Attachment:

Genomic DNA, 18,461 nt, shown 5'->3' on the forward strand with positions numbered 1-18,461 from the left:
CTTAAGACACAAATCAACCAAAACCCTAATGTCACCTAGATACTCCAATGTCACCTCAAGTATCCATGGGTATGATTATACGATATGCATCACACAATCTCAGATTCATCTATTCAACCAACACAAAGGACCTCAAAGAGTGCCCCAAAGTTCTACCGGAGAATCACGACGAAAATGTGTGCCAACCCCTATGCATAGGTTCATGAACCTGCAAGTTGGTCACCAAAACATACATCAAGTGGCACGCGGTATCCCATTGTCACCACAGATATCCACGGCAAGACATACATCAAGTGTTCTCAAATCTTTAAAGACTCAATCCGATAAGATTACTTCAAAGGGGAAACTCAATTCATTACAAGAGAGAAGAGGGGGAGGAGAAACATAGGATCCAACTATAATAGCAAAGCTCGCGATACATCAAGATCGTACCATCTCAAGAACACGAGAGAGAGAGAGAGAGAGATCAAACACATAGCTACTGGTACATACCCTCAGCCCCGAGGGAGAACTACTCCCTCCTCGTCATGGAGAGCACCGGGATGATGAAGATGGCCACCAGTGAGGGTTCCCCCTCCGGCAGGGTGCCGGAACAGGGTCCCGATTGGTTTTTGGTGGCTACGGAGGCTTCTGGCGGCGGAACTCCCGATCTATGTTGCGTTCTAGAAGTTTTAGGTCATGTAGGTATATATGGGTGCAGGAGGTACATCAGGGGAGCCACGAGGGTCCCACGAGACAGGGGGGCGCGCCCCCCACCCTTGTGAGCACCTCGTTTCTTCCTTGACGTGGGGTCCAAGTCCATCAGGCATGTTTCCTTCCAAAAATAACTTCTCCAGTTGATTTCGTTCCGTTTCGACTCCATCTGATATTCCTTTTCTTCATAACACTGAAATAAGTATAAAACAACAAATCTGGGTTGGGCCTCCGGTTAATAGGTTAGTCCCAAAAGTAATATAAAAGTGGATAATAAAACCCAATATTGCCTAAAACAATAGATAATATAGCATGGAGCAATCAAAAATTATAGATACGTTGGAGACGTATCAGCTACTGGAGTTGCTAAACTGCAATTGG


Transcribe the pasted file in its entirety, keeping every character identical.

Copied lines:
Genomic DNA, 18,461 nt, shown 5'->3' on the forward strand with positions numbered 1-18,461 from the left:
CTTAAGACACAAATCAACCAAAACCCTAATGTCACCTAGATACTCCAATGTCACCTCAAGTATCCATGGGTATGATTATACGATATGCATCACACAATCTCAGATTCATCTATTCAACCAACACAAAGGACCTCAAAGAGTGCCCCAAAGTTCTACCGGAGAATCACGACGAAAATGTGTGCCAACCCCTATGCATAGGTTCATGAACCTGCAAGTTGGTCACCAAAACATACATCAAGTGGCACGCGGTATCCCATTGTCACCACAGATATCCACGGCAAGACATACATCAAGTGTTCTCAAATCTTTAAAGACTCAATCCGATAAGATTACTTCAAAGGGGAAACTCAATTCATTACAAGAGAGAAGAGGGGGAGGAGAAACATAGGATCCAACTATAATAGCAAAGCTCGCGATACATCAAGATCGTACCATCTCAAGAACACGAGAGAGAGAGAGAGAGAGATCAAACACATAGCTACTGGTACATACCCTCAGCCCCGAGGGAGAACTACTCCCTCCTCGTCATGGAGAGCACCGGGATGATGAAGATGGCCACCAGTGAGGGTTCCCCCTCCGGCAGGGTGCCGGAACAGGGTCCCGATTGGTTTTTGGTGGCTACGGAGGCTTCTGGCGGCGGAACTCCCGATCTATGTTGCGTTCTAGAAGTTTTAGGTCATGTAGGTATATATGGGTGCAGGAGGTACATCAGGGGAGCCACGAGGGTCCCACGAGACAGGGGGGCGCGCCCCCCACCCTTGTGAGCACCTCGTTTCTTCCTTGACGTGGGGTCCAAGTCCATCAGGCATGTTTCCTTCCAAAAATAACTTCTCCAGTTGATTTCGTTCCGTTTCGACTCCATCTGATATTCCTTTTCTTCATAACACTGAAATAAGTATAAAACAACAAATCTGGGTTGGGCCTCCGGTTAATAGGTTAGTCCCAAAAGTAATATAAAAGTGGATAATAAAACCCAATATTGCCTAAAACAATAGATAATATAGCATGGAGCAATCAAAAATTATAGATACGTTGGAGACGTATCAGCTACTGGAGTTGCTAAACTGCAATTGG